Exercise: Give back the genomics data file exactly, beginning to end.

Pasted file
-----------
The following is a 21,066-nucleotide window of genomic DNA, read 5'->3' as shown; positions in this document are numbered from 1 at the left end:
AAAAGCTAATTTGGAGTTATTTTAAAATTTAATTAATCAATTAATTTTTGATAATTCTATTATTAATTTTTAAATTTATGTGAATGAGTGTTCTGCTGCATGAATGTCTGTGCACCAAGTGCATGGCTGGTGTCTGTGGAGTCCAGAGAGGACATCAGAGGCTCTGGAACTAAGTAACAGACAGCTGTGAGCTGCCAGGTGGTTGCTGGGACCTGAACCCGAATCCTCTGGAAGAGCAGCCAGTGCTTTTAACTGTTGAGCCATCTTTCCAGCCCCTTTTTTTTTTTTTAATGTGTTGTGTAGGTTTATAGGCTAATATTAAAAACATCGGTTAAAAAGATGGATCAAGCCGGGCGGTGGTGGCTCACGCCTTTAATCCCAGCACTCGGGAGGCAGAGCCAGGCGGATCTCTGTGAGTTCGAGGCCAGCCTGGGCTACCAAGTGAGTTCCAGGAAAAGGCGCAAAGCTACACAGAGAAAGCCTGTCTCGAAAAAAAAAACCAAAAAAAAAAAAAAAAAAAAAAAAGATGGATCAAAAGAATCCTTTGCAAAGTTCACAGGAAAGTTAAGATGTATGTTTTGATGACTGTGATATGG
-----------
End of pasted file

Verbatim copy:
The following is a 21,066-nucleotide window of genomic DNA, read 5'->3' as shown; positions in this document are numbered from 1 at the left end:
AAAAGCTAATTTGGAGTTATTTTAAAATTTAATTAATCAATTAATTTTTGATAATTCTATTATTAATTTTTAAATTTATGTGAATGAGTGTTCTGCTGCATGAATGTCTGTGCACCAAGTGCATGGCTGGTGTCTGTGGAGTCCAGAGAGGACATCAGAGGCTCTGGAACTAAGTAACAGACAGCTGTGAGCTGCCAGGTGGTTGCTGGGACCTGAACCCGAATCCTCTGGAAGAGCAGCCAGTGCTTTTAACTGTTGAGCCATCTTTCCAGCCCCTTTTTTTTTTTTTAATGTGTTGTGTAGGTTTATAGGCTAATATTAAAAACATCGGTTAAAAAGATGGATCAAGCCGGGCGGTGGTGGCTCACGCCTTTAATCCCAGCACTCGGGAGGCAGAGCCAGGCGGATCTCTGTGAGTTCGAGGCCAGCCTGGGCTACCAAGTGAGTTCCAGGAAAAGGCGCAAAGCTACACAGAGAAAGCCTGTCTCGAAAAAAAAAACCAAAAAAAAAAAAAAAAAAAAAAAAGATGGATCAAAAGAATCCTTTGCAAAGTTCACAGGAAAGTTAAGATGTATGTTTTGATGACTGTGATATGG